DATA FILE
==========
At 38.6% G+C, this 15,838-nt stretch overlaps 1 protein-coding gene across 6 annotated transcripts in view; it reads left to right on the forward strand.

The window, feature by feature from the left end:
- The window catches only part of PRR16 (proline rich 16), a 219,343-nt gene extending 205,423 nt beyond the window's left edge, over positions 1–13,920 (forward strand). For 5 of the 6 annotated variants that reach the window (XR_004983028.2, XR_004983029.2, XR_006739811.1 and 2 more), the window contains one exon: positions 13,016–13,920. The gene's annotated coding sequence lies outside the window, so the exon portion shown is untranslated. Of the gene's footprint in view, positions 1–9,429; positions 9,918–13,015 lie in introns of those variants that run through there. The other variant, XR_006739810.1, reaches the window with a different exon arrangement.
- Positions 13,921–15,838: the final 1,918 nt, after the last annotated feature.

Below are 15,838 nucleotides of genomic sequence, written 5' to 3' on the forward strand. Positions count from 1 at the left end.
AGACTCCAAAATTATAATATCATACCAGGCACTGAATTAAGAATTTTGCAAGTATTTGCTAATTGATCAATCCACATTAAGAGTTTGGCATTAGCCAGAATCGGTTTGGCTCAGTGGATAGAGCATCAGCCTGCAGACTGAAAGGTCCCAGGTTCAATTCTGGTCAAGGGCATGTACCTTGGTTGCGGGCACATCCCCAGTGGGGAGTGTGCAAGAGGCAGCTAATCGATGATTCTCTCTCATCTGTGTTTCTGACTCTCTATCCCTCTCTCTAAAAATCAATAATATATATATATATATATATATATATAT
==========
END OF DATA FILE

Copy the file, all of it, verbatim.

At 38.6% G+C, this 15,838-nt stretch overlaps 1 protein-coding gene across 6 annotated transcripts in view; it reads left to right on the forward strand.

The window, feature by feature from the left end:
- The window catches only part of PRR16 (proline rich 16), a 219,343-nt gene extending 205,423 nt beyond the window's left edge, over positions 1–13,920 (forward strand). For 5 of the 6 annotated variants that reach the window (XR_004983028.2, XR_004983029.2, XR_006739811.1 and 2 more), the window contains one exon: positions 13,016–13,920. The gene's annotated coding sequence lies outside the window, so the exon portion shown is untranslated. Of the gene's footprint in view, positions 1–9,429; positions 9,918–13,015 lie in introns of those variants that run through there. The other variant, XR_006739810.1, reaches the window with a different exon arrangement.
- Positions 13,921–15,838: the final 1,918 nt, after the last annotated feature.

Below are 15,838 nucleotides of genomic sequence, written 5' to 3' on the forward strand. Positions count from 1 at the left end.
AGACTCCAAAATTATAATATCATACCAGGCACTGAATTAAGAATTTTGCAAGTATTTGCTAATTGATCAATCCACATTAAGAGTTTGGCATTAGCCAGAATCGGTTTGGCTCAGTGGATAGAGCATCAGCCTGCAGACTGAAAGGTCCCAGGTTCAATTCTGGTCAAGGGCATGTACCTTGGTTGCGGGCACATCCCCAGTGGGGAGTGTGCAAGAGGCAGCTAATCGATGATTCTCTCTCATCTGTGTTTCTGACTCTCTATCCCTCTCTCTAAAAATCAATAATATATATATATATATATATATATATAT